Anyways, you can actually opt out of the phone number entering process in the computer using F5 when the prompt comes up, and you can do this for any dollar amount. For many credit cards you can, too. For some debit cards and all purchases with extended warranties a phone number is required. This may not be the case in Albany, however, because there a chance this Circuit City was using an older point of sale system called “DPS”- and I’m not sure if DPS supports the ‘opt-out’ function because in my store it is only used when necessary. We have a newer system called “Magellan” which uses a simpler GUI, but directly interfaces with DPS.

    It’s unfortunate that the people trying to help you with the phone cord didn’t know what was going on, or that the rack was tagged poorly. If it was because of poor tagging then that is just laziness. I work in the Home Entertainment department and it does not take very long to make sure every cable, TV, and speaker is tagged and tagged correctly. As for people not knowing how to enter the video game into the computer when it did not scan, that’s understandable. It does take time to learn the ins and outs of the computers at CCity. They can be picky about entering stuff with spaces, etc. Unfortunately, when associates are trained, they are trained in the areas of product knowledge, loss pervention, etc., but most have to learn the registers by themselves, so if they are encountering something they haven’t seen before, often the only solution is to ask for help from someone nearby and hope that person know’s the solution.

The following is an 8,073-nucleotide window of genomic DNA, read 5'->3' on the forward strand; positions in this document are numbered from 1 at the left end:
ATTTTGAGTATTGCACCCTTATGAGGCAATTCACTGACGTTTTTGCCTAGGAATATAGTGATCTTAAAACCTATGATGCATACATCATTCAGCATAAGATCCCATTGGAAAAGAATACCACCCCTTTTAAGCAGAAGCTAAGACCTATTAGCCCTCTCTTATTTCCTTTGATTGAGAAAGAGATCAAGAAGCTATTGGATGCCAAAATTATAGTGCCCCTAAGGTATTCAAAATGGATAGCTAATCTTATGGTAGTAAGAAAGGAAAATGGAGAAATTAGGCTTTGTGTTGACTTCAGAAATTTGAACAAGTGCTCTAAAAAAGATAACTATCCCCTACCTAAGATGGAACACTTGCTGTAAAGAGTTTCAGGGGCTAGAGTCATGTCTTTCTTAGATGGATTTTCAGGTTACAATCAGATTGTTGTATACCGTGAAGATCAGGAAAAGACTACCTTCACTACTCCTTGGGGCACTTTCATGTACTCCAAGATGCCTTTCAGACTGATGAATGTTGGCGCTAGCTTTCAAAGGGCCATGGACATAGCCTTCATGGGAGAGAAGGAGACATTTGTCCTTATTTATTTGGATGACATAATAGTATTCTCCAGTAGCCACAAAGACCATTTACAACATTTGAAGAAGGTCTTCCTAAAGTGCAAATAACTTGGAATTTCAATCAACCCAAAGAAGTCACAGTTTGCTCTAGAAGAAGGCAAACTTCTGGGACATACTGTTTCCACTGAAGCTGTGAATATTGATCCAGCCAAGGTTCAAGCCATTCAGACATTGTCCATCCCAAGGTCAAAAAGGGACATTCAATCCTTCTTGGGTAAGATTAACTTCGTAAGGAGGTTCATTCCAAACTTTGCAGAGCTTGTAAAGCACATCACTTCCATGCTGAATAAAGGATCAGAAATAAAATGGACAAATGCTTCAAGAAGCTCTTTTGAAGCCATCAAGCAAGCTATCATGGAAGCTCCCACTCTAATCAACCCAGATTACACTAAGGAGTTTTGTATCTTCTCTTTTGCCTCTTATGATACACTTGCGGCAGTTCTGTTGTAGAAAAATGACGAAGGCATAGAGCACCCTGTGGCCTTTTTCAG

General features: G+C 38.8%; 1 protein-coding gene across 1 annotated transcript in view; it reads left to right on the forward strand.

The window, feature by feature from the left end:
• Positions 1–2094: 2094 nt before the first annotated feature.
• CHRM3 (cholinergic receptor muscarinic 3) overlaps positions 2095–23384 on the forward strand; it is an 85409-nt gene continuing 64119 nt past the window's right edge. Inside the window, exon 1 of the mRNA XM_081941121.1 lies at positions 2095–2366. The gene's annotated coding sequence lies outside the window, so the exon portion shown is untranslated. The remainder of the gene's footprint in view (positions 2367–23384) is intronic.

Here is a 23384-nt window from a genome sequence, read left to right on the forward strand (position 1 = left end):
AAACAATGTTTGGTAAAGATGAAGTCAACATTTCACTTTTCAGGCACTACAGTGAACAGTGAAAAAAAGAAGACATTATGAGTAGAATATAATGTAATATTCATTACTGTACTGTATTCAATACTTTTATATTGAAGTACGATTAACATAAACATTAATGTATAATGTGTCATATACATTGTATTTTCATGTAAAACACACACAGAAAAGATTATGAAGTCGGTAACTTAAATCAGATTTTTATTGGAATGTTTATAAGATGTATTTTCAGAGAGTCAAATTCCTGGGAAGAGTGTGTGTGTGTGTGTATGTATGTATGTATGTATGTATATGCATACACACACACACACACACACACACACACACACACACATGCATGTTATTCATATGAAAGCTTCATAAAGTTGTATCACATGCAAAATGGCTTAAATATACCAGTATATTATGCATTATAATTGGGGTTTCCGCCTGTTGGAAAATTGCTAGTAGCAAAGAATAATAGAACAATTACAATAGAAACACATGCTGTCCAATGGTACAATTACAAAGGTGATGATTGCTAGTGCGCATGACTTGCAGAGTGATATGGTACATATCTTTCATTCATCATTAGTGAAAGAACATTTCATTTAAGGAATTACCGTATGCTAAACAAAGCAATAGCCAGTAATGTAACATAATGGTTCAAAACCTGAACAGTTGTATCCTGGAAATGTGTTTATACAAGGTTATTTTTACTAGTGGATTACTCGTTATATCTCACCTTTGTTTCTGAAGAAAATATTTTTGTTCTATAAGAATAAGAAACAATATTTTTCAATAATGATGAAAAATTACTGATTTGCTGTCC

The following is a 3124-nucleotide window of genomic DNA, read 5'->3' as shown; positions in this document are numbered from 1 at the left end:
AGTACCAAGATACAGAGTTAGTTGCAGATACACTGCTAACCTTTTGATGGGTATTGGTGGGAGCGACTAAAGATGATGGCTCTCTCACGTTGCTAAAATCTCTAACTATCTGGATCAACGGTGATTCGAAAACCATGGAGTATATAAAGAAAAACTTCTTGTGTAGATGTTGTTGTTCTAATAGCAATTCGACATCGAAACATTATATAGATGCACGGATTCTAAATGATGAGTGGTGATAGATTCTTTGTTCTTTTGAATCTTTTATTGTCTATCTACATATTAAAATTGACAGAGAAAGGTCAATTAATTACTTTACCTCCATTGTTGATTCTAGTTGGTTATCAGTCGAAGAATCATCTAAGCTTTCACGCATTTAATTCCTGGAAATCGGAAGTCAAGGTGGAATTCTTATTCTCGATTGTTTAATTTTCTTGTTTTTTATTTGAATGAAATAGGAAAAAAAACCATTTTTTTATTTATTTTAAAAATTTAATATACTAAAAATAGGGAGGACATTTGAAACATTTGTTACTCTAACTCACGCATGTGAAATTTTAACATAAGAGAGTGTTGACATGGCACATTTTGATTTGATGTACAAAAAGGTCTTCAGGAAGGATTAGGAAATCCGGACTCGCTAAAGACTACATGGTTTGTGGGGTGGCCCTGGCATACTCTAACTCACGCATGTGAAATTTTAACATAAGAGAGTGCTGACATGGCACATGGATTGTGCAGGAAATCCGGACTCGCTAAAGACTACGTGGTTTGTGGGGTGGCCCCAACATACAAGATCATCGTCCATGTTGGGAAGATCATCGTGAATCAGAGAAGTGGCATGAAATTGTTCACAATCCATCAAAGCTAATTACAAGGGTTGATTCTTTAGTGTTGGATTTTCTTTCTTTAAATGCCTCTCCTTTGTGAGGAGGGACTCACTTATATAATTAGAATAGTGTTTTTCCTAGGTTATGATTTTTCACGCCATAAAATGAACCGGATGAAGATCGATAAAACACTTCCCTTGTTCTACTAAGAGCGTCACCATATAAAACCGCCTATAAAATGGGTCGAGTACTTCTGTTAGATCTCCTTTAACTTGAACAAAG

-W

  94. 4ster says:

    “Your name is Edgardo Diaz, is that okay?”

    That’s when you should have told the manager, “OK, but your name is Major Payne Diaz, is that okay?”

    oh, snap!

  95. stinkingbob says:

    First of all, it is rather stupid to track a customers info by their phone number. What happens if the customer changes their # or moves? Then the info on file is incorrect. 2 things:
    Circuit City does not train its employees very well. Management does not help out. They are usually in their office surfing the web or eating. If you have 20 employees working, only 2 will be at the register while the other 18 are standing and goofing off. The ones working the register are not trained properly such that if there is a problem, they don’t know how to handle it and have to ask someone. This of course adds to the wait in line.
    Another thing: the paper that Circuit City uses to print the receipts on is thermal. So after about 1 year, it will fade, maybe less than that, depending on where you store them. So please, MAKE A COPY OF YOUR STORE RECEIPT and put it in a safe place.
    Last thing: responsibility. As a consumer, it is our responsibility to keep track of the receipt, not Circuit City. Their job ends when they sell us the product. I have a special folder that I keep all my receipts in.
    But, I will never shop at Circuit City again. Very poor customer service and they don’t care. Trust me. In less than 2 years, Circuit City will close like CompUSA. Best Buy and Systemax will be the leaders.

  96. The Stork says:

    @Whzsutton: “I’m not sure if DPS supports the ‘opt-out’ function because in my store it is only used when necessary.”

    Correct, DPS does not have an opt-out. It can’t even run a sale as debit; all debit cards are ran as credit.

  97. bunnymen says:

    @zibby: Dude, Puerto Rico is a commonwealth of the United States. Puerto Rico uses the US dollar. Seriously.

  98. zibby says:

    @bunnymen: Ok, but if Puerto Rico is really a Commonwealth of the U.S., why does everyone there talk Mexican?

    Dude, it was just a goof about Edgardo and the pesos. It wasn’t meant to reflect anything that might have realistically happened, including the currency details.

  99. banmojo says: